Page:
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BUSINESS
June 1, 2014 | By David Sell, Inquirer Staff Writer
The Philadelphia Parking Authority can proceed with the new operator of its red-light camera program, according to a Commonwealth Court decision announced Friday. A three-judge panel denied a request by American Traffic Solutions Inc. of Tempe, Ariz., to void PPA's contract with Xerox State & Local Solutions Inc., a unit of Xerox Corp., of Norwalk, Conn. PPA Executive Director Vince Fenerty said in a statement that the aim of the camera program "had always been to reduce red-light running and save lives," and that the ruling would allow the transition to Xerox to continue.
NEWS
May 23, 2014 | By Laura McCrystal, Inquirer Staff Writer
Confronting a recent rash of homicides, Chester Mayor John Linder said Wednesday that he wants at least a tenfold increase in the number of security cameras monitoring the streets of his city. So far this year, 14 homicides have been reported in Chester, the first time in at least a decade the number has reached double digits this early, according to state data. No suspects have been arrested in any of those cases, Linder said. Installing more than 100 cameras around the city would make residents feel safer and help police solve crimes when witnesses are reluctant to step forward, he said in an interview.
SPORTS
April 28, 2014 | By Tom Avril, Inquirer Staff Writer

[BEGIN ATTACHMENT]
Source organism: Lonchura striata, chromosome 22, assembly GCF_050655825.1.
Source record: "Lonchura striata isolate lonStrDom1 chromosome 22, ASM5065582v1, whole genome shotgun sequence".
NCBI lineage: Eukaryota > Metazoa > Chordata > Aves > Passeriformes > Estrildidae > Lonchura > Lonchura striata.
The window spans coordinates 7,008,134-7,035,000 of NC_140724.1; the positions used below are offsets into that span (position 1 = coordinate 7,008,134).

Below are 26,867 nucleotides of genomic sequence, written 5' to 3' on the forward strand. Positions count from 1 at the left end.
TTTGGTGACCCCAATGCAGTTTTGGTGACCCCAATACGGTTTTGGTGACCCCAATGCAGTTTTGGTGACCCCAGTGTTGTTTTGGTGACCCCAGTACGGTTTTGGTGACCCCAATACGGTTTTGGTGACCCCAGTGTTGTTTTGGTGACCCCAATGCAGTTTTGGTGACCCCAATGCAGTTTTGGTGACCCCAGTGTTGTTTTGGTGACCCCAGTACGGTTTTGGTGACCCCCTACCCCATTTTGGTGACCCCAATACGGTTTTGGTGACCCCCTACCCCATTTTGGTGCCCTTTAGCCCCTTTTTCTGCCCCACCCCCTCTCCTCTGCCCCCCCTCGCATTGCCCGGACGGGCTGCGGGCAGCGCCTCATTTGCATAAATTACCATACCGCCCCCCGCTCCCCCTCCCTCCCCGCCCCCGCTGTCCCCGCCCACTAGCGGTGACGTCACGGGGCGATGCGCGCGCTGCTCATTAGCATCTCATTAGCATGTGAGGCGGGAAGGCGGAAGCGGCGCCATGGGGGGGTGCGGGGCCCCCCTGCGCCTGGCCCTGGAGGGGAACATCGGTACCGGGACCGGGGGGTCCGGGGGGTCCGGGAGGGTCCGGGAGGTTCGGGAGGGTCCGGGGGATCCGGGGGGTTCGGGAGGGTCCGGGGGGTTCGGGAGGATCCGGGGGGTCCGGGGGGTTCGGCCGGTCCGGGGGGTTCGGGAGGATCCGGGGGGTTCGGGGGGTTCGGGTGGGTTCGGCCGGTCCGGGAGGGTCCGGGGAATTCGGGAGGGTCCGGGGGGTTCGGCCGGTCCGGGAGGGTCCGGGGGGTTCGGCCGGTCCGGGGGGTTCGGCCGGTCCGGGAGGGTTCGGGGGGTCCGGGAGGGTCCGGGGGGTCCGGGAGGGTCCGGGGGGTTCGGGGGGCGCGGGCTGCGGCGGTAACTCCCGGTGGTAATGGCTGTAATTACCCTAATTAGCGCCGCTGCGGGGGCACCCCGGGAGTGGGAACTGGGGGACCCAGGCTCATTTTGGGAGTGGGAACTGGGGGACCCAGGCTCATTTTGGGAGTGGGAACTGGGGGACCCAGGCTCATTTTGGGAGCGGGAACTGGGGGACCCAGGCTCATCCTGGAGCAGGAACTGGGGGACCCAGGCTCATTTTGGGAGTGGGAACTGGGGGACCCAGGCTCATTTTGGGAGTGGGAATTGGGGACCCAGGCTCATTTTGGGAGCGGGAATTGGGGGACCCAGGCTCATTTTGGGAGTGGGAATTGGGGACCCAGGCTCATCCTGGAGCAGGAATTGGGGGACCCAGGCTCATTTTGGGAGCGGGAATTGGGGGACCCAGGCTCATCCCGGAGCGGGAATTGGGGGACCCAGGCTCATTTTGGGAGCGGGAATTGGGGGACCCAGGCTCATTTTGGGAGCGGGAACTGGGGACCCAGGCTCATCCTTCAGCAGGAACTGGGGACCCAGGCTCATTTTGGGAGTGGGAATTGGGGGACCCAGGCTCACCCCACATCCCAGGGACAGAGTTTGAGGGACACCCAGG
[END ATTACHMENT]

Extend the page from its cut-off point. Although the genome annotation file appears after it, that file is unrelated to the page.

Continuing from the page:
As the record-holder for the most interceptions in a season, Rayshaun Kizer has shown a knack for keeping his eyes on the ball in the Arena Football League. Now your eyes can see what his are seeing. In Sunday's game against the Iowa Barnstormers, the Soul defensive back plans to wear a helmet equipped with an impact-resistant, high-definition video camera. The television production crew will pop the memory card out of his helmet when he's on the sideline and run it to the broadcast booth for use in game coverage on ESPN2.
BUSINESS
April 23, 2014 | By Paul Nussbaum, Inquirer Staff Writer
Speed-enforcement cameras would "dramatically change the driving culture" on Roosevelt Boulevard, Philadelphia Police Commissioner Charles H. Ramsey told state lawmakers on Monday, urging passage of a bill to legalize such cameras. A relative of a woman and three children killed by a speeding car also called for speed cameras, saying pedestrians now risk their lives every time they cross the 12-lane Boulevard. Ramsey and Tara Banks were among those testifying before the State Senate Transportation Committee in Center City, in support of a bill to authorize cameras that would generate $100 tickets for speeders on the notoriously dangerous highway in Northeast Philadelphia.
NEWS
April 2, 2014 | By Barbara Boyer, Inquirer Staff Writer
A transportation report issued Monday about the use of red-light cameras throughout New Jersey shows a decrease in crashes at intersections where the devices are used. Two locations where a three-year analysis was available shows that right-angle crashes are down 86 percent, rear-end crashes are down 58 percent, and total crashes are down 72 percent, according to the New Jersey Department of Transportation. Estimated crash-severity costs have been reduced $246,200. Initially, rear-end crashes at some intersections increased, according to a report issued a year ago. The reports are part of a five-year red-light pilot program that was launched in 2009 and ends in December.
NEWS